Who’s that teacher? Matrix shows how to support teachers at different levels
Volume 30 Number 3, Summer 2009; Pages 10–16
Teachers vary in how well they 'know their stuff', in terms of both subject content and instructional practice, and also in terms of how well they know their students. The latter dimension of knowledge involves their awareness of students individually, of how to engage them, and of how to adapt teaching to allow for positive or negative influences from the students' family and community background. Teachers fall into four groups according to their strength or weakness in these two dimensions of teaching. Strength in both dimensions allows master teachers to adapt well to circumstance: they are able to present new material, 'pre-teach and re-teach', assess their students effectively, and differentiate instruction. Master teachers typically seek to continue their own learning through feedback and further professional development activities. They should be encouraged to do so, and to connect to similarly accomplished peers, especially since master teachers sometimes work in isolation, and may be unaware of their own degree of expertise. Support from school leaders can advance these teachers' skills further while also signalling what is valued in the school's culture. Technicians are teachers strong in relation to pedagogy and curriculum but relatively unconnected to their students. They benefit from pairing with master teachers. They also need PD that sensitises them to the 'lived experiences' of disadvantaged students, and to these students' consequent need for specific measures to overcome barriers to learning. One useful form of such PD requires a 'technician' to focus on a particular student: after interviewing the student about their life context, the teacher monitors their progress then designs a specific intervention for them. The caretaker teacher, by contrast, knows his or her students, and builds students' esteem for themselves and the school, but needs PD to raise their curricular and pedagogic knowledge. They benefit from involvement in professional learning communities alongside technicians and master teachers. The struggler lacks knowledge of both 'their stuff' and their students. Such teachers commonly absorb disproportionate levels of leaders' attention, sometimes around disciplinary matters. They need support to lift their skills, but it should be closely monitored for progress toward clearly established goals.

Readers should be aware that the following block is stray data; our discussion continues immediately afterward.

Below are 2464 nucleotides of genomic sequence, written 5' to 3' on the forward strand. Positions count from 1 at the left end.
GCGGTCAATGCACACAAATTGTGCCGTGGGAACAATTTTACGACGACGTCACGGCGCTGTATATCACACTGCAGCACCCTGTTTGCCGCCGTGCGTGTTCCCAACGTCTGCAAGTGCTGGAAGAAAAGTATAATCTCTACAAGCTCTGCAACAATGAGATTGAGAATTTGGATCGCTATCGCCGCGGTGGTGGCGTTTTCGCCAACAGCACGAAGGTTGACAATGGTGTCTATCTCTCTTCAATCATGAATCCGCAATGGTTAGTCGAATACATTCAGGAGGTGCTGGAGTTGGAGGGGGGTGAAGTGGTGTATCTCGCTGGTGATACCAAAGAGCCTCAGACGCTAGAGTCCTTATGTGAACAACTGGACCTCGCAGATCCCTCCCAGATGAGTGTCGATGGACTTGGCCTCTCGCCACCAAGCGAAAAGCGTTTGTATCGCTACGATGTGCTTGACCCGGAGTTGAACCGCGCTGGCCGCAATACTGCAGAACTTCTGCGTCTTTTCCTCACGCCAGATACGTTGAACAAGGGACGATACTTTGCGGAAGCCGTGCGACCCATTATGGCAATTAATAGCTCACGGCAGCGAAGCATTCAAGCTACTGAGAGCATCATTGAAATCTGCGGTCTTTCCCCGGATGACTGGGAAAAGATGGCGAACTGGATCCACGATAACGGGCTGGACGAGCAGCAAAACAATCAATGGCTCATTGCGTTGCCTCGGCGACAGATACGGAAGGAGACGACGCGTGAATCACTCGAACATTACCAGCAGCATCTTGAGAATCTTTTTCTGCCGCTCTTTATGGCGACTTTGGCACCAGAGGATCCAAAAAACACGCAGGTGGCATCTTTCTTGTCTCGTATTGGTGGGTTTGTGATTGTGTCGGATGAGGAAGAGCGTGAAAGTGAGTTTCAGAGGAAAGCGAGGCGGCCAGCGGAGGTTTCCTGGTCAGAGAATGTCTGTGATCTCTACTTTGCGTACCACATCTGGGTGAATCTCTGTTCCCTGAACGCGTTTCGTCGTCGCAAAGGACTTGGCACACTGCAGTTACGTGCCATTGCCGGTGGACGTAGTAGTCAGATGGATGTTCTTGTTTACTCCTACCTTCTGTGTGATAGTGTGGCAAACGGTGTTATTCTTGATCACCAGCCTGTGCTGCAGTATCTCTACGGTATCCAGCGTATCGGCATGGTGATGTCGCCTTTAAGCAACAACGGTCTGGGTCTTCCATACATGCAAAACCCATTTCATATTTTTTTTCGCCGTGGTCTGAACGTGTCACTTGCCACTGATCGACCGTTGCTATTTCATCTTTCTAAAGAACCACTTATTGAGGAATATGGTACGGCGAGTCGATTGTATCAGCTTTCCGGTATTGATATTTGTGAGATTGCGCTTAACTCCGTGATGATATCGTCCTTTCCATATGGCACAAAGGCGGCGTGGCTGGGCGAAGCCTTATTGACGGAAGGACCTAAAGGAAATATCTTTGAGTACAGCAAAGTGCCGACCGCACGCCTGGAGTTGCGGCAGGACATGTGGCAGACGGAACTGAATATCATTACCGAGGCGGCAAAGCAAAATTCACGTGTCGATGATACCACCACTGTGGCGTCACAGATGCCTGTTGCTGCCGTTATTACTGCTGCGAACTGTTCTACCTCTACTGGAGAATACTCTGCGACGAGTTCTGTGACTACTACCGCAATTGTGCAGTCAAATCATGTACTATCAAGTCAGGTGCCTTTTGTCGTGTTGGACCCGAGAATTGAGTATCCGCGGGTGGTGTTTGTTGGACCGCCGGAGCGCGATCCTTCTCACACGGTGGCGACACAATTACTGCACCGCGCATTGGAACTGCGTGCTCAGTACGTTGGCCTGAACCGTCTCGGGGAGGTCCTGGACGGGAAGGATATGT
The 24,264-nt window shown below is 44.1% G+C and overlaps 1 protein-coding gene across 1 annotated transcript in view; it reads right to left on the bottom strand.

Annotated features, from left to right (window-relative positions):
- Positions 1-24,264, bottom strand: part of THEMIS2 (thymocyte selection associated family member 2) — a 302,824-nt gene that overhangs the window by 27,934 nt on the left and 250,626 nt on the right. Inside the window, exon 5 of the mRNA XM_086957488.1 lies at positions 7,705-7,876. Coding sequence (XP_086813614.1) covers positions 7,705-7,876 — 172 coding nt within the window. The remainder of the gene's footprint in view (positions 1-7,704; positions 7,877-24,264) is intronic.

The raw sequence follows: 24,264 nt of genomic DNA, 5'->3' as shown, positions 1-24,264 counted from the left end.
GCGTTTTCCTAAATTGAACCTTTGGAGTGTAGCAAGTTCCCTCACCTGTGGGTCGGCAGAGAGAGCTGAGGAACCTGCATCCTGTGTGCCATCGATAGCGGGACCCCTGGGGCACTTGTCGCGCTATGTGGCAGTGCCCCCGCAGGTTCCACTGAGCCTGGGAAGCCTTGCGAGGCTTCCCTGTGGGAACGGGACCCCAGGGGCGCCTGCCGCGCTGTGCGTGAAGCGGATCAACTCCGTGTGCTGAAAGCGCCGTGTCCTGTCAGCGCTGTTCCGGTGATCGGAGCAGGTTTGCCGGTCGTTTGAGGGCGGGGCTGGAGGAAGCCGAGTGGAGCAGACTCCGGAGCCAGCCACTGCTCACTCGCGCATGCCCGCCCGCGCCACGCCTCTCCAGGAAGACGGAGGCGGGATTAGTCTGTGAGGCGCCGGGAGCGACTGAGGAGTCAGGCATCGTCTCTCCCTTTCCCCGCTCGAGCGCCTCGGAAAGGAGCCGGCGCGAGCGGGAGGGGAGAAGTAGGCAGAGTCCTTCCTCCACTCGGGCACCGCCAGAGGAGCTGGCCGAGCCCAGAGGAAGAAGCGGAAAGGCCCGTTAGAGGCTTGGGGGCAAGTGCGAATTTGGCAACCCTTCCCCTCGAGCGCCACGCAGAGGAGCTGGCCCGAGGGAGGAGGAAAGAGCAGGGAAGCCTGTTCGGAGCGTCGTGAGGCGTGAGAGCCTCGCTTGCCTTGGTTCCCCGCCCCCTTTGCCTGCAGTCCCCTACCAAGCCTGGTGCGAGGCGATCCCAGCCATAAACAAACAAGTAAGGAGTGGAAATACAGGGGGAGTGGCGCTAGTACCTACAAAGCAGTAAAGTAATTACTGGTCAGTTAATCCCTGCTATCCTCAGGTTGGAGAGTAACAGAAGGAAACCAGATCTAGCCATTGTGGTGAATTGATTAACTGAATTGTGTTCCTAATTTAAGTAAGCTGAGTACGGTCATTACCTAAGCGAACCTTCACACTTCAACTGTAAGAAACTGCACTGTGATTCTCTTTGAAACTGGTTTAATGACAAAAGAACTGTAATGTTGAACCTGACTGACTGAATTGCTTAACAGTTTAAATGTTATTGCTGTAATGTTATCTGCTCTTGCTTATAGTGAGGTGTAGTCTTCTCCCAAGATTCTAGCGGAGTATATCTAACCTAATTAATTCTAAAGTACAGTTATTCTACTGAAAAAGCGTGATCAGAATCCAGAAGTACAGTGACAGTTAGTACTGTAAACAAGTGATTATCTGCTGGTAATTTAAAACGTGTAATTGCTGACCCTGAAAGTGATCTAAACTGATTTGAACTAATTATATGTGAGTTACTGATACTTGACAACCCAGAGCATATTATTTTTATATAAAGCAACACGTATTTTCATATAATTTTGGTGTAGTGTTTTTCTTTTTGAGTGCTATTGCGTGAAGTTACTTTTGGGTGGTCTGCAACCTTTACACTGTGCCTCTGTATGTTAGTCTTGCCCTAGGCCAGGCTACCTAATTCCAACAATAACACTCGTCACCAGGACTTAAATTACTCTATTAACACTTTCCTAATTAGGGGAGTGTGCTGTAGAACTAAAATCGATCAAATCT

Subject HeadingsProfessional development
Teaching and learning
Public education matters: reclaiming public education for the common good in a global era
Volume 36 Number 1, 22 April 2009; Pages 1–26
Perceptions of education have changed with the rise of neo-liberal agendas in school policy. School education, traditionally seen as a public good, has been largely reconceptualised as a 'positional good' valuable in the sense of conferring advantage over others. Public schooling is now frequently seen as a residual part of the system, and internally it has become more and more competitive and stratified. New Public Management principles have transferred accountability for decision making to schools, while increasing the 'bureaucratization and recentralization' of curriculum and assessment. Standards-based accountability measures create the risk of rewarding schools for their selective entry policies rather than their contribution to students' learning. A 'what works' approach to evaluation encourages the implementation and refinement of existing policy, rather than the consideration of fundamental values. Data intended for other purposes may be used for accountability: student test results, for example, can be used to create 'league tables'. The appropriateness or purpose of particular assessment tools may also be obscured. The application of standards to assessment and reporting also needs careful consideration. Although standards provide a common frame of reference and terminology, and can inform reporting and motivate students and educators, they can also create a misleading impression of precision and objectivity that may have unintended negative effects. For example, students may internalise feelings of failure relating to achievement on tests designed for school-level evaluation. As one way to attend to these concerns, education policy should be informed by a wider layer of researchers, including school leaders. School leaders need professional development in education policy to deepen their understanding of key economic and political issues affecting education and to develop their skills in critical analysis. Education Queensland has addressed these needs by developing standards and frameworks that include professional learning and with involvement from principals' associations, deans of education, the State's teacher registration body, the Queensland Teachers' Union and other relevant parties. Key documents in these processes include Professional Standards for Teachers and the Developing Performance Framework. Educators have also been able to draw on the 2001 Queensland School Reform Longitudinal Study (QSRLS). The article also examines and praises the accountability and curriculum development policies developed in Finland and the Republic of Ireland.